The member revolt at CPA Australia provides a timely warning of what happens when industry associations become out of touch.
On 10 December 2014, the 300,000-odd tourists that visited New York’s Times Square were greeted with a multi-story image of an Australian citizen.
The giant advertisement did not project the recognisable face of Hugh Jackman or Nicole Kidman or the late, great Steve Irwin, but a “suspended schoolboy turned disruptive CEO” by the name of Alex Malley.
The CEO of accounting body CPA Australia got his face implanted on the side of the Manhattan skyscraper by way of the members, as part of the estimated $8 million they have spent on marketing the association – and its dear leader – in recent years.
While it is true that many Aussies do visit NYC each year, a cursory glance at Marketing for Dummies will tell you there are better – and cheaper – ways to reach prospective clients and employers of suburban accountants.
This profligate use of member money, and pomposity of approach, is just one of the issues leading CPA members to seek reform, including a 50 per cent reduction in members’ fees and greater communication on the association’s marketing spend and business ventures.
Other issues include the decision to hold their AGM in Singapore – possibly to limit the chances of a leadership spill – and the association’s intervention into business affairs, such as its dictate that members who are also separately financial advisers must not charge asset-based fees, causing some to leave the body after decades of financial support.
It’s not exactly the kind of “disruption” promised on the front cover of Malley’s book.
Now, many of you are probably sitting back with the popcorn, enjoying this comical farce within an accounting profession that has often suffered an acute superiority complex.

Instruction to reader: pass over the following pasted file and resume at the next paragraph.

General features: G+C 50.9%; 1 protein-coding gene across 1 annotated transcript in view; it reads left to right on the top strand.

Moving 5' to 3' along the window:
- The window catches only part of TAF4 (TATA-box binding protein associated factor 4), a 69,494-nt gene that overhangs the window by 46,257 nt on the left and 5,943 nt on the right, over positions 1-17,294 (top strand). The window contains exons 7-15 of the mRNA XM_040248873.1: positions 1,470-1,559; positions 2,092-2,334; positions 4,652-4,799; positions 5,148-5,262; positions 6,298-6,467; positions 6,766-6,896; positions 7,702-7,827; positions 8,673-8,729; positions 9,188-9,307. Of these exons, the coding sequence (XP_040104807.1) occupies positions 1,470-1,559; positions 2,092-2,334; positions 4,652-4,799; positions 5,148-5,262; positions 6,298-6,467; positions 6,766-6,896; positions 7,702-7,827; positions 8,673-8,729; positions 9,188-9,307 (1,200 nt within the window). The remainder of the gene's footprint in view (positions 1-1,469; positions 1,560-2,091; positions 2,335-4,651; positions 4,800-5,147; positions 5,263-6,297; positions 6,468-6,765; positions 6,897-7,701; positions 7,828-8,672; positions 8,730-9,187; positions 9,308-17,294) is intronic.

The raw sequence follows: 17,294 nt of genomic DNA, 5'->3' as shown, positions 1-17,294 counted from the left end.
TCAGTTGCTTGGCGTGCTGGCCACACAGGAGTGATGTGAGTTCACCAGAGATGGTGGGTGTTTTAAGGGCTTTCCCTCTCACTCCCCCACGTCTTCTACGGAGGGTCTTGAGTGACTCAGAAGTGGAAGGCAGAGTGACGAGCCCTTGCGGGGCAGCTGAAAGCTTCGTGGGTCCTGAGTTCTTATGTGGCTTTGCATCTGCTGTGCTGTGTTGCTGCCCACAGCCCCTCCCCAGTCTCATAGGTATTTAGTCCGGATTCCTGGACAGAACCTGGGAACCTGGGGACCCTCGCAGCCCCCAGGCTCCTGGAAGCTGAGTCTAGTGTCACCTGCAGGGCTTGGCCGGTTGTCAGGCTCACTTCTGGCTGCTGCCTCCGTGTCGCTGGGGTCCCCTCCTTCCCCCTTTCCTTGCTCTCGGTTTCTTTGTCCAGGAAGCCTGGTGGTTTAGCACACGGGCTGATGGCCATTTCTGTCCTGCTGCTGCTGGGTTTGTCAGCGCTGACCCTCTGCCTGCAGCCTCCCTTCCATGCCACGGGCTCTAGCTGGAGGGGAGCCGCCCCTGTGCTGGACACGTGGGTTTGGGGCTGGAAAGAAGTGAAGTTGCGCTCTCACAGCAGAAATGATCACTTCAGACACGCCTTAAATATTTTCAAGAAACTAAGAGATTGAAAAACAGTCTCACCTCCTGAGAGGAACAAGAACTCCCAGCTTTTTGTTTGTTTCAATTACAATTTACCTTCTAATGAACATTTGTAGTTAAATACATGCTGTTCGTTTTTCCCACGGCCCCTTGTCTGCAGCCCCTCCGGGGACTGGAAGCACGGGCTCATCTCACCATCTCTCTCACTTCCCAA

But before you get too comfortable, don’t assume the advice associations are immune from such ridiculousness.
We’re probably not looking at the prospect of a Times Square billboard featuring Dante De Gori or Phil Kewin just yet, but many of the problems at CPA Australia seem to stem from business model issues that afflict all professional associations to some extent.
One of the chief outrages of the CPA reformists is that the association is no longer run by members in terms of executive leadership. A ‘by accountants, for accountants’ ethos has been replaced with a more traditional corporate groupthink of appointing slick-talking, big-spending executives and academics.
Recruiting business leaders who are media-savvy, understand the political lobbying process and are shrewd extractors of conference sponsorships is smart in some ways for an association, particularly in industries that are under regulatory scrutiny.
But it can also mean that the executives tend to have less in common with their members, and feel more comfortable with the bureaucrats, politicians and big business folks they come into contact with on a daily basis – not all of whom are allies of the cause.
It is not just the profile of the executives that can lead to a major divergence of opinion between association leadership and members. Another issue raised by the angry CPA members is the increasing safety of the association business model.
With government increasingly comfortable with capping and banning and generally intervening in the private sector, the associations have moved quickly to convert themselves from lobbying organisations to education providers.
Mandated membership and mass education deals with financial institutions (in the case of the adviser associations) or big four firms (in the case of the joint accounting bodies) mean that revenue is secure, which is presumably why CPA can focus its marketing on the paperback biography of its CEO instead of membership drive.
Unlike their members, most of whom are small businesspeople, the professional associations take little risk in their commercial operations. While their members drown under mountains of red tape, mandatory education and compliance requirements literally keep the associations afloat.
These very different operating models suggest an inherent conflict, making it more difficult for the industry’s representatives to genuinely understand the wants and needs of their members.
So far, the advice associations haven’t displayed the same expensive delusions of grandeur as their accounting industry counterparts.
But their levels of comfort with government intervention and widening knowledge gap of the status quo for small business should be raising alarm bells.
So if you spot an FPA or AFA logo on your next trip to midtown Manhattan, remember, you heard it here first.
Aleks Vickovich is managing editor of ifa
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